Five years went by and I remained in Agumbe coming to Bangalore occasionally. My life was all about king cobras now and I was probably getting a little comfortable.  The quote ” “If you always do what you always did, you will always get what you always got” seemed to apply aptly now. I picked the cue and decided it was time to move on. Sharmila and I moved back to Bangalore to begin the next phase of our lives. With this move I was now ready than ever to infuse life to that passion that I had always paused for other pursuits. I got back to riding in May 2010.

When I approached Prasad this time he propelled me with his infectious enthusiasm and enrolled me with Bangalore Amateur Riders Institute (BARI) at the Bangalore Turf Club. Entwined with BARI’s history and present is Mr.HariRam Singh.

The zealous Hariram Singh watches from atop, while Prasad and a young rider look on

A champion in show jumping and tent pegging of yore he still holds the national  record for clearing the highest jump with his horse. After retiring from the Army he has been training students since 1985 many of whom have brought home medals and glories from across the country and made BARI proud. The disciplinarian that he is, he plays by his own rules and ensures accord at the institute. His famous dialogue is “Don’t sit like a ‘aata ka bag ‘ (sack of flour)”. He is indeed the acid test that none can escape!

Horses at BARI are basically those that have retired from mainstream running or show jumping. For reasons unknown to me, horses are named in phrases, such as Popcorn, Daring Don, Eye Opener (pronounced as ‘Aiyappan’ by staff !), Ready to Challenge and Cardinal Rule etc. One would surely be amused to watch riders address each other by the name of the horses they rode than their actual names (E.g. Hey Popcorn how are you doing? Good morning Eye Opener! Etc). I started off with basic management and for three months I cleaned stables, which involved removing horse dung, wet hay, replacing the bedding, cleaning their hooves, grooming, saddling and then taking them for riding.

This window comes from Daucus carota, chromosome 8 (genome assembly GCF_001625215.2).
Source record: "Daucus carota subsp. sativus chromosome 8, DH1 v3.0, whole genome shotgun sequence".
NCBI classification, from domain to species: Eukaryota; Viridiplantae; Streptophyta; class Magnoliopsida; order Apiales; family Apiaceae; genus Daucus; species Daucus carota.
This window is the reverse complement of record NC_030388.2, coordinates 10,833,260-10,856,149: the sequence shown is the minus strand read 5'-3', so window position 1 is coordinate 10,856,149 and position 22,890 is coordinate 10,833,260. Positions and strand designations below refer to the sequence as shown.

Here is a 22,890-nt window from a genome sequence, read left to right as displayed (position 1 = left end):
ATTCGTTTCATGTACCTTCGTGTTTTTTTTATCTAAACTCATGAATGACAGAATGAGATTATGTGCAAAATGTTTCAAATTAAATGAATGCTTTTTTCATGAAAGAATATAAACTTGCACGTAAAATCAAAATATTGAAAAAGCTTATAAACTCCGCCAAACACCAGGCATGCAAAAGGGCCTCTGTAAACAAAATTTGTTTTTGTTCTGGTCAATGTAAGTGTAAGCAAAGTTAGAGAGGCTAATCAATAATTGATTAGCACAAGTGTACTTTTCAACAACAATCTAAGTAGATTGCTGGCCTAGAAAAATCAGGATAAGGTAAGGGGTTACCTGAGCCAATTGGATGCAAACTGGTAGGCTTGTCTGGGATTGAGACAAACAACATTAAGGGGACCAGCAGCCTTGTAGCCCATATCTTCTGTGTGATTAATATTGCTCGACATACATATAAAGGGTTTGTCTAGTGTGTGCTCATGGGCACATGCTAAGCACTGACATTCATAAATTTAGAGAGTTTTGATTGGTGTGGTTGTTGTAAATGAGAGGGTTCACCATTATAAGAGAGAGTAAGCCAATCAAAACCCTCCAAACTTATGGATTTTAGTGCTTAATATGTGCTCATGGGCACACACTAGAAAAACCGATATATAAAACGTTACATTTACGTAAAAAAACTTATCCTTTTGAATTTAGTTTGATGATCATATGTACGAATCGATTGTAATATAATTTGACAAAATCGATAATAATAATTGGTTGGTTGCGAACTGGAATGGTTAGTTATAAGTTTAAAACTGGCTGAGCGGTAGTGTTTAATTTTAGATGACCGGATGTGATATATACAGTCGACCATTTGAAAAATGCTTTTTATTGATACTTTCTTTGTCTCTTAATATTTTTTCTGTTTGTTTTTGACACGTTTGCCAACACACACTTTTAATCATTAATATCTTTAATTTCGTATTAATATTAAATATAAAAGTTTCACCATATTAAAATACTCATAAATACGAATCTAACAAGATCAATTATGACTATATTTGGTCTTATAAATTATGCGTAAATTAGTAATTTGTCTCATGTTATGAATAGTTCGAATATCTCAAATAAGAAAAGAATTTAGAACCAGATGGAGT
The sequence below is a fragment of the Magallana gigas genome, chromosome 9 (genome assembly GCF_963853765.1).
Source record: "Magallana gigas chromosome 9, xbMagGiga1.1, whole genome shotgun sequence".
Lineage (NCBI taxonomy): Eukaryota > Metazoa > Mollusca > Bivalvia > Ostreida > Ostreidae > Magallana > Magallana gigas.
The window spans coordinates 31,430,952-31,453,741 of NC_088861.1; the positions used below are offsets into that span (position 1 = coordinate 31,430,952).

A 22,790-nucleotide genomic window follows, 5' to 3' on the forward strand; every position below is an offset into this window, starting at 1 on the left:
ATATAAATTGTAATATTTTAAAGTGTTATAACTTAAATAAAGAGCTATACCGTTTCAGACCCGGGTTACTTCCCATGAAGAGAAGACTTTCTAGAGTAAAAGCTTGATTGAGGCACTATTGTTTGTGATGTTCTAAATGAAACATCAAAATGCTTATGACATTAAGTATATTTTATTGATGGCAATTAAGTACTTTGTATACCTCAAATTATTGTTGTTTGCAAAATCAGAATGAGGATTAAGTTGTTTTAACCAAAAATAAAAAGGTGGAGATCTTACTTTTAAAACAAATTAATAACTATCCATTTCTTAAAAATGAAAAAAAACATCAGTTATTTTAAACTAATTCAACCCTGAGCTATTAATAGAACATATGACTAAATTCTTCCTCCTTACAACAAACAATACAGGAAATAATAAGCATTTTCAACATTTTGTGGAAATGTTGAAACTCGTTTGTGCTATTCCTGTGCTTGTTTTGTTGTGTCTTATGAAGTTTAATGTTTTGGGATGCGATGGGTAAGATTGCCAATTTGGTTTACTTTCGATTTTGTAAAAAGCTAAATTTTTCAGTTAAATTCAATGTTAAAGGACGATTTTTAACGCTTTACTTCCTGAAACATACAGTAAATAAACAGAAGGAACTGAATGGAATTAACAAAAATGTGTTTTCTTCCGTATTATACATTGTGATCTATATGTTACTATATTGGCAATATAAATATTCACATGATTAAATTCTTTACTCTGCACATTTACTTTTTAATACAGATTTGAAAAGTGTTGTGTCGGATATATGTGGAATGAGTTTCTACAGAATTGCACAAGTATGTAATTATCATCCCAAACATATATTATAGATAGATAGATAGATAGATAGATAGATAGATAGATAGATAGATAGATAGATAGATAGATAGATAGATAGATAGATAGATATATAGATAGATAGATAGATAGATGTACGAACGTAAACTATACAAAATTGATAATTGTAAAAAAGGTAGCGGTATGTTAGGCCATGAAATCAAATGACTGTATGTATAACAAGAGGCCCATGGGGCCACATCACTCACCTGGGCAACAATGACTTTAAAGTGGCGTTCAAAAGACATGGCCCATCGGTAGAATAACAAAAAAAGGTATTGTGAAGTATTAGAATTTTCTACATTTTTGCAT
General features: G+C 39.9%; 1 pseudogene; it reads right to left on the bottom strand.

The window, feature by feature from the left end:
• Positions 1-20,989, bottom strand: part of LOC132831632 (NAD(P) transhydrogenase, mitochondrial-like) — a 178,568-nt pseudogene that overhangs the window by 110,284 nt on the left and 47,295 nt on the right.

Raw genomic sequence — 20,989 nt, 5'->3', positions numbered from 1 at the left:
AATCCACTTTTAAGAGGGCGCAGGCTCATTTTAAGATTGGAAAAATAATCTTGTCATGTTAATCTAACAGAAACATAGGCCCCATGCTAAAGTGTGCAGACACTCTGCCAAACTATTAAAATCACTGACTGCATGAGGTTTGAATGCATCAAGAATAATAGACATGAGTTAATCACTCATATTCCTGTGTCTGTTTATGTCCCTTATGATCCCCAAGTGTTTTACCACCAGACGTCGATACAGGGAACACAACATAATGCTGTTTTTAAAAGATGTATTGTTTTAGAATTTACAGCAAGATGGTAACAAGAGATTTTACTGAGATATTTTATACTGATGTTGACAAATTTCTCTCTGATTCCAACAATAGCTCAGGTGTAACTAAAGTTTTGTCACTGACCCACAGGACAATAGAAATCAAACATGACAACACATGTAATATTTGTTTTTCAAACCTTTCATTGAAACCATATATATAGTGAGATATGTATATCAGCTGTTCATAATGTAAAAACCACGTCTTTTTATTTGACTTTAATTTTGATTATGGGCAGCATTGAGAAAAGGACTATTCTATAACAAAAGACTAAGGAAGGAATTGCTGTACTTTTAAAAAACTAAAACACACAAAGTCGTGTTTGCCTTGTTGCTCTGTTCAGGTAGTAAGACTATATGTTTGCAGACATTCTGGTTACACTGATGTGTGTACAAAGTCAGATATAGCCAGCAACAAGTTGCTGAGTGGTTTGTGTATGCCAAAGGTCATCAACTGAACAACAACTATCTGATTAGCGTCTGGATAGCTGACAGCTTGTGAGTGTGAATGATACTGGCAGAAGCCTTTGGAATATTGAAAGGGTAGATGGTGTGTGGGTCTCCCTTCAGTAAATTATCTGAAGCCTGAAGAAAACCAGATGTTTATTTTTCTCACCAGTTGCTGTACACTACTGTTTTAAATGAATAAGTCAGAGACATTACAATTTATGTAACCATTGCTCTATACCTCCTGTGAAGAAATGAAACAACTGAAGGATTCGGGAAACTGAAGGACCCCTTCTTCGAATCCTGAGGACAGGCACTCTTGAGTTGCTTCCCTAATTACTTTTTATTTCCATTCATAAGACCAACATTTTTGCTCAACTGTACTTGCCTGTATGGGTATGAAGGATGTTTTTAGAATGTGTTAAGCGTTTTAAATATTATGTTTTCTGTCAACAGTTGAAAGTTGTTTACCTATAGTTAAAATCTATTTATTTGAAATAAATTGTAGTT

My knowledge about horses grew in bounds. Horses, having evolved over 55 million years ago, are among the first few animals that were domesticated by humans and are now widely bred; so much so that most horse breeds are domesticated except for the Przewalski’s Horse, that are considered as true wild horses.

A Przewalski's Horse Source: Wiki commons

Horses live by a fight-or-flight instinct with an average life expectancy of 25- 30 years.  They are trained for various purposes and at BTC are used for show jumping, dressage, racing, equestrian shows etc.

After a green signal from HariRam I moved on to learn lunging, which is the first step in learning how to ride. This requires the rider to sit atop the horse and move with it to imbibe the rhythm while the trainer moves the horse in a circle. It is truly a test of one’s stamina and strength. After two rounds of lunging it became apparent that I had to revamp my warm-up exercises, which I did conscientiously and for the next two months my understanding and appreciation grew further.

Learning to Trot

The milestones of riding are to start with lunging, moving on to trotting then cantering and finally galloping on a horse. Each of these stages involves unique techniques to be adopted but above all – unless the rider understands his horse he is as good as a novice. While Prasad says that the rider should always be in control of the horse, I beg to differ especially because with my experience I have found the horse is more aware of me being a newbie and he is in control of me. Time, training, understanding and experience may probably change my outlook someday. Six months went by and I enjoyed every moment.

Anybody who starts off riding always has an inherent itch or rather a crouching fear somewhere deep down about falling off the horse. Once one falls he either bounces back or just quits! I was no quitter, so the urge to fall and bounce back was haunting me every day I rode. Sometimes I laughed about it and at other times made macho comments of wanting to fall soon. Finally it did happen and was an experience by itself. Falling off a six footer, looking up at the towering figure and the sound of its hooves next to your ear is no easy meal to digest. Thanks to Hariram’s bellow to jump back on, that overwhelming feeling was brushed out before it could take root as fear in my mind.